Friday, 2 December 2022


Rizwaan Abbas, Palaeoanthropologist
Meet Rizwaan Abbas—palaeoanthropologist and archaeologist working with the Semiahmoo First Nation. 

He is all kinds of awesome. I had the great pleasure of learning more about his work and research this past week on the set of BC's Fossil Bounty.

I have shared some of the Behind the Scenes moments with you including Riz holding a rather fetching mosasaur.

Rizwaan ensures that First Nation issues are addressed within multiple levels of government and that the people of the Semiahmoo First Nation always have a seat at the table. 

Semiahmoo First Nation (/ˌsɛmiˈɑːmuː/ SEM-ee-AH-moo) is the band government of the Semiahmoo people, a Coast Salish subgroup who inhabited an extensive territory across Washington state, the Strait of Georgia (now known as the Salish Sea) and the Lower Mainland of British Columbia for thousands of years.

The band's main community and offices are located on the 312 acres (1.3 km2) Semiahmoo Indian Reserve which is sandwiched between the boundary of White Rock, British Columbia and the Canada–United States boundary and Peace Arch Provincial Park.

Before 1850, they primarily spent their winters at Drayton Harbour, Birch Bay, Crescent Beach and Semiahmoo Bay. Summers were spent a few kilometres west across the shallow waters of Boundary Bay in what is now known as Tsawwassen—derived from the Halkomelem word sc̓əwaθən, meaning "land facing the sea"— and Point Roberts.

Rizwaan Abbas and Eva Svobodova on set
Point Roberts is a pene-exclave of Washington on the southernmost tip of the Tsawwassen peninsula, south of Vancouver, Canada. Point Roberts was created when the United Kingdom and the United States settled the Pacific Northwest American-Canadian border dispute in the mid-19th century with the Oregon Treaty.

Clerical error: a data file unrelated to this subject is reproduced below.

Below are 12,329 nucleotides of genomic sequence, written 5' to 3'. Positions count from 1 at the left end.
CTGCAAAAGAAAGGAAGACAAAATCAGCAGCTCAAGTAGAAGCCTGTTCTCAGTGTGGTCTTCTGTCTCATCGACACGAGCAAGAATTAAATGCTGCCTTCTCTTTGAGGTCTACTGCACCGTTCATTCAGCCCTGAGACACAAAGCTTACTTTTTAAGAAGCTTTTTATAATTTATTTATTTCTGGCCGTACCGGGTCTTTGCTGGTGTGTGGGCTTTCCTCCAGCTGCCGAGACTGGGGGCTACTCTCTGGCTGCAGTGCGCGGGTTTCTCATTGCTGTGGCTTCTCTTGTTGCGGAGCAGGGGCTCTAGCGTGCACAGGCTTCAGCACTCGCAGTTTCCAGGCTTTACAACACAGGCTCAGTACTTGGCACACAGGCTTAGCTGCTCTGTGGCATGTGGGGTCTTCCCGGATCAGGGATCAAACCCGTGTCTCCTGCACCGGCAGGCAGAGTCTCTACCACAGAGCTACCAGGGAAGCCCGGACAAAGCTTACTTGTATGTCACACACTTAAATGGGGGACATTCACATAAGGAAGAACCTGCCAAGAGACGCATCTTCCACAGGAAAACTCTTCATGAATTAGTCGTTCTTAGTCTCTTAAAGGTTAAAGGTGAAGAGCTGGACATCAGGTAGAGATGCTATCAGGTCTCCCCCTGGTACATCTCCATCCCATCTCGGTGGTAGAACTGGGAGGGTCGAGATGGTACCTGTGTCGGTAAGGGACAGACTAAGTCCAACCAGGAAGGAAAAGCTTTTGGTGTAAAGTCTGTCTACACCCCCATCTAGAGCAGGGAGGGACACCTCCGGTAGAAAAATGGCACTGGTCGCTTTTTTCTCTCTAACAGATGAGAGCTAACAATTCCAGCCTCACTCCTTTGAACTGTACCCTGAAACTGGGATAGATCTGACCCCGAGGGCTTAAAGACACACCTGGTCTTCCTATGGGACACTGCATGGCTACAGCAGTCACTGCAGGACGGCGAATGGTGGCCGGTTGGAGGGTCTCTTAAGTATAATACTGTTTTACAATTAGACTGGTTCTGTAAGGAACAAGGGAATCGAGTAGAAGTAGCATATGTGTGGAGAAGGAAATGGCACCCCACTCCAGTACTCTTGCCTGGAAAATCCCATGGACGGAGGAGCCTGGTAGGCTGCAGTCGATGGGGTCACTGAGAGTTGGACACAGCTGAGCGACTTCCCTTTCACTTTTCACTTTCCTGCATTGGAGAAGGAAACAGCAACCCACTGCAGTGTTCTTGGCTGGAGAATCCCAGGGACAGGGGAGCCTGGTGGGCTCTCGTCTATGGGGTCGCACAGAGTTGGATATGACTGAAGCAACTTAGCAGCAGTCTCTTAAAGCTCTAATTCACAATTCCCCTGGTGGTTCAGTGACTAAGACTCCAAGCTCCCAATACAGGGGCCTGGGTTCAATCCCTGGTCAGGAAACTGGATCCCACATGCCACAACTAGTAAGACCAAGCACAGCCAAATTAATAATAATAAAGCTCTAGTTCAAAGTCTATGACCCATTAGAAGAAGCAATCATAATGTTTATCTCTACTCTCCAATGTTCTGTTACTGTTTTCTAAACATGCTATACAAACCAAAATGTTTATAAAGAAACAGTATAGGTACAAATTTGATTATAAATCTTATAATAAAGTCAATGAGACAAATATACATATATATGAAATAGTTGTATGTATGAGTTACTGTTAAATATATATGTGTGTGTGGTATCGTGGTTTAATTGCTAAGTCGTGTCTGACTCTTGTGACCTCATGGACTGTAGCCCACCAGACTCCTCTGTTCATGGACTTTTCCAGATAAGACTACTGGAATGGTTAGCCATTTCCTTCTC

The two parties agreed that the 49th parallel would define the boundary between their respective territories, and the small area that incorporates Point Roberts is south of the 49th parallel. 

Questions about ceding the territory to the United Kingdom and later to Canada have been raised since its creation but its status has remained unchanged. Returning the land to its original Coast Salish inhabitants has not been an active topic of discussion. 

The Coast Salish are ethnically and linguistically related Indigenous peoples of the Pacific Northwest Coast, living in the Canadian province of British Columbia and the U.S. states of Washington and Oregon.

The area around the southern Tsawwassen Peninsula was a favoured fishing spot for several Coast Salish groups, who named the peninsula "q̓ʷulƛ̕əl̕". 

The first Europeans to see Point Roberts were members of the 1791 expedition of Francisco de Eliza. The maps produced from Eliza's explorations depicted Point Roberts as "Isla de Cepeda" or "Isla de Zepeda."

In 1792, the British expedition of George Vancouver and the Spanish expedition of Dionisio Alcalá Galiano encountered one another near Point Roberts. 

Hair & Makeup Artist Eva Svobodova preps Rizwaan for camera
On the morning of June 13, 1792, the two ships under Galiano sailed into Boundary Bay and verified Point Roberts was not an island, which was thus renamed Punta Cepeda. 

They then sailed around Point Roberts and immediately encountered HMS Chatham, the second ship of Vancouver's expedition. The two parties made contact and agreed to share information and work together in mapping the Strait of Georgia.

Point Roberts acquired its present name from Captain Vancouver, who named it after his friend Henry Roberts, who had originally been given command of the expedition.

In 1790, Europeans estimated the Semiahmoo population at 300. By 1854, the band's numbers were reduced to 250 from smallpox and warfare. Contact with Turtle Island’s residents proved devastating. By 1909, when the Canadian Pacific Railway's Spiral Tunnels are opened in British Columbia's Kicking Horse Pass, there were 38 band members in British Columbia. 

In 1963, that number dropped to 28 and then just 25 by 1971. Today, there are 98 registered members and 53 members who live on-site. It is a time of resurgence for the nation and Rizwaan’s working to support that endeavour.

Rizwaan Abbas on the set of BC's Fossil Bounty
Rizwaan is of Indo-Fijian descent, a descendant of Girmitiyas, and a First Generation Canadian. His heritage fuels his passion for researching, preserving and perpetuating the Indo-Fijian Culture (in Canada) for the benefit of future generations.